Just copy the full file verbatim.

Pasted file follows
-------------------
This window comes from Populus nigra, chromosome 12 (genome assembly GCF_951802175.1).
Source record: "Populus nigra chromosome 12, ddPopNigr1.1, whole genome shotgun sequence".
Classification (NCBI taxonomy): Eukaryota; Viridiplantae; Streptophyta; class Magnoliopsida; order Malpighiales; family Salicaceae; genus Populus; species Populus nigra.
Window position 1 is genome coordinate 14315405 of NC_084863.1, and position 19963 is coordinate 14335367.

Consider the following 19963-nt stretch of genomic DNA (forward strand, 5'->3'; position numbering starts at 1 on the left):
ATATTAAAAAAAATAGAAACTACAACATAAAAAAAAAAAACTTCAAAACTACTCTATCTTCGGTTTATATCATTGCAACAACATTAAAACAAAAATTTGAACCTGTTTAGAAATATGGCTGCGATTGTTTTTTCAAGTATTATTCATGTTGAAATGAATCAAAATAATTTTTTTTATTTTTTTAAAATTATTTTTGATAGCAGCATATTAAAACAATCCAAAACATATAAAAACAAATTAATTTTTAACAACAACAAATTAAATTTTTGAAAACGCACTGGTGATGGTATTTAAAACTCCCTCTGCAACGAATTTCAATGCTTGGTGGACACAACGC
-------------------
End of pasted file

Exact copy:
This window comes from Populus nigra, chromosome 12 (genome assembly GCF_951802175.1).
Source record: "Populus nigra chromosome 12, ddPopNigr1.1, whole genome shotgun sequence".
Classification (NCBI taxonomy): Eukaryota; Viridiplantae; Streptophyta; class Magnoliopsida; order Malpighiales; family Salicaceae; genus Populus; species Populus nigra.
Window position 1 is genome coordinate 14315405 of NC_084863.1, and position 19963 is coordinate 14335367.

Consider the following 19963-nt stretch of genomic DNA (forward strand, 5'->3'; position numbering starts at 1 on the left):
ATATTAAAAAAAATAGAAACTACAACATAAAAAAAAAAAACTTCAAAACTACTCTATCTTCGGTTTATATCATTGCAACAACATTAAAACAAAAATTTGAACCTGTTTAGAAATATGGCTGCGATTGTTTTTTCAAGTATTATTCATGTTGAAATGAATCAAAATAATTTTTTTTATTTTTTTAAAATTATTTTTGATAGCAGCATATTAAAACAATCCAAAACATATAAAAACAAATTAATTTTTAACAACAACAAATTAAATTTTTGAAAACGCACTGGTGATGGTATTTAAAACTCCCTCTGCAACGAATTTCAATGCTTGGTGGACACAACGC